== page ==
I’ve often wished that I could hibernate. Sleep through the worst of my life, and emerge, weak but hungry, for the rest of it. Sometimes I think that’s what I do anyway, retreating inside the cold blank walls of my apartment, where I keep everything silent, everything still.
My mother tells me I’m wasting my time. “You’re so pretty,” she says. “Get out there!”
But what does pretty have to do with anything? What does it get you? I want fangs and claws, I want a thousand pounds of fat and muscle, I want a growl rising from deep in my throat. I want iron-painted lips. Maybe then I’ll be ready.
The cars on the street, the people at the grocery store, they’re laid out for me like traps. They’ll spring shut if I’m not careful, they’ll splinter bone.
Kitchen knives, broken umbrellas, airplanes, soft remarks, loud voices at three in the morning, gun shops, old men lying on park benches, bus drivers that go by without stopping.
Better to wait, better to sleep.
My mother tells me I’m wasting my health. “I’ll call a doctor,” she says. “If things don’t change, I’ll call a doctor.”
She has before. He stalked me through the halls of a hospital wing. There were paths marked on the walls with colored tape, but I did not follow them. I ducked, and zagged. I hid in stairwells and supply closets. But always the florescent moon lit the way to me, always he was watching me. He learned my habits and my weaknesses.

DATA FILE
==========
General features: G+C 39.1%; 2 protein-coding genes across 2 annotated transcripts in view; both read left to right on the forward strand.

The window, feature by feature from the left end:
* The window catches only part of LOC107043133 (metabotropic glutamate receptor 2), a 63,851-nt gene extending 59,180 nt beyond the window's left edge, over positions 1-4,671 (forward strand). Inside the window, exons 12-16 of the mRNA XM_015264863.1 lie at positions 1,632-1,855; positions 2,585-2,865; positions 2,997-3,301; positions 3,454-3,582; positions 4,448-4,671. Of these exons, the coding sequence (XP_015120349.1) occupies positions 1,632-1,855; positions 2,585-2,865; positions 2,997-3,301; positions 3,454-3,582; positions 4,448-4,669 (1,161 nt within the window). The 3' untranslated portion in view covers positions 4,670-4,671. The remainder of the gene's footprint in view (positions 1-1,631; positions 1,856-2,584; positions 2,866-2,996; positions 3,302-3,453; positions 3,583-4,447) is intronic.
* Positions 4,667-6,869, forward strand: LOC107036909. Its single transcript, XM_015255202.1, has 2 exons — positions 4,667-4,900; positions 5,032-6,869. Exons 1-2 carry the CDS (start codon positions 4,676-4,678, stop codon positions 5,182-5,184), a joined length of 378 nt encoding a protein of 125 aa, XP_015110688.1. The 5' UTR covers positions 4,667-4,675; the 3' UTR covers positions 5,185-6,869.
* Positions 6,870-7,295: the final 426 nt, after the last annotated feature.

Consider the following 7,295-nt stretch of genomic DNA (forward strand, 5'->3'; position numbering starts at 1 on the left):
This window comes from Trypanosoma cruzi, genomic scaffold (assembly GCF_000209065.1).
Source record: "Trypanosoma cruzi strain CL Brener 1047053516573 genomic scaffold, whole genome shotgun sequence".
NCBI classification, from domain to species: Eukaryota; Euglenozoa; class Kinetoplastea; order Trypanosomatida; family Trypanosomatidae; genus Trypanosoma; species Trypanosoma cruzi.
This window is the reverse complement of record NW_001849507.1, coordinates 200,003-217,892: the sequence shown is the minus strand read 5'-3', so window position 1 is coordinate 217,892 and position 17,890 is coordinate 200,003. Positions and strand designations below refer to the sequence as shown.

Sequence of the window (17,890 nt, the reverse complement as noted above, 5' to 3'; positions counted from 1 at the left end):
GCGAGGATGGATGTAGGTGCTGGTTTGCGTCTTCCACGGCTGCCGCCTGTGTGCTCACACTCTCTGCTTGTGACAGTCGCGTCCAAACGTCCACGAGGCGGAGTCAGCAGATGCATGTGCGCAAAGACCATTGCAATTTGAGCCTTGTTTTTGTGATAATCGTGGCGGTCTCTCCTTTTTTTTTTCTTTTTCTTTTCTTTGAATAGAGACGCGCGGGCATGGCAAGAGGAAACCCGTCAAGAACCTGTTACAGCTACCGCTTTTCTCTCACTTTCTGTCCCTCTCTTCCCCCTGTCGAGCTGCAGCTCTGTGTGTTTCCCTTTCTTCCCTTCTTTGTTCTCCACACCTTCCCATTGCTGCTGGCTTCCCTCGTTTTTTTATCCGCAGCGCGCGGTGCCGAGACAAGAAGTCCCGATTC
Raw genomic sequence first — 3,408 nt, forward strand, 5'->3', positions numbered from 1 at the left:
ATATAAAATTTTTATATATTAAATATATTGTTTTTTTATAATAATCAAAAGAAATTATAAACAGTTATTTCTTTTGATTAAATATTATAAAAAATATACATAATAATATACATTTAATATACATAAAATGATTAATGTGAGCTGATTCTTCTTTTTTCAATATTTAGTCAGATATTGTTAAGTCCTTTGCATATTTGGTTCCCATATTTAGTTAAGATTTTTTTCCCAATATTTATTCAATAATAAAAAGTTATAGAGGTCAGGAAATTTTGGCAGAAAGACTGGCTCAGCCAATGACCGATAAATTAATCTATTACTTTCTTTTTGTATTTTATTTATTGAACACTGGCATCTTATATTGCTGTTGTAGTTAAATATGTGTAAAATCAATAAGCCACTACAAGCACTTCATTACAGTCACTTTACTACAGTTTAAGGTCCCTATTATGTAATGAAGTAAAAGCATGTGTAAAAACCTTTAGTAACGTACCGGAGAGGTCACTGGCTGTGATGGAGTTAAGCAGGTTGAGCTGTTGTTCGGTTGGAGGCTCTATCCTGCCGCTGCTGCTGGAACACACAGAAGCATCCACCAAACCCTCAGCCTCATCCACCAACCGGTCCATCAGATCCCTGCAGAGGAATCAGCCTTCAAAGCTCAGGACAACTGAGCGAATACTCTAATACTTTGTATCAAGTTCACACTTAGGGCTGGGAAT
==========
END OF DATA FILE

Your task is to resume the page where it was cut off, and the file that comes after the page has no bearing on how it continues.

Then he razed me with bullets, and he took me apart.
But he didn’t find anything. My teeth were flat. My arms were weak. And my claws had not yet grown in.
So he let me go. But he tagged me first so he could always find me again. Not that I’ve gone anywhere.
I stretch out on the floor of my room, the wood solid beneath my back.
I do not eat. I do not move. I do not want. I only wait.
My mother tells me I’m wasting my life. “Wake up!” she says. “Wake up!”
I will, one day. When I’m rested and ravenous. I will break down my apartment door, I will scream out at my neighbors, I will seize life by the throat, shake it in my jaws, feel it struggle in my grasp.
Feel it fall limp and warm in my arms.
AUTHOR BIO: Shauna Gordon-McKeon is a writer, researcher, developer and organizer living in Somerville, Massachusetts.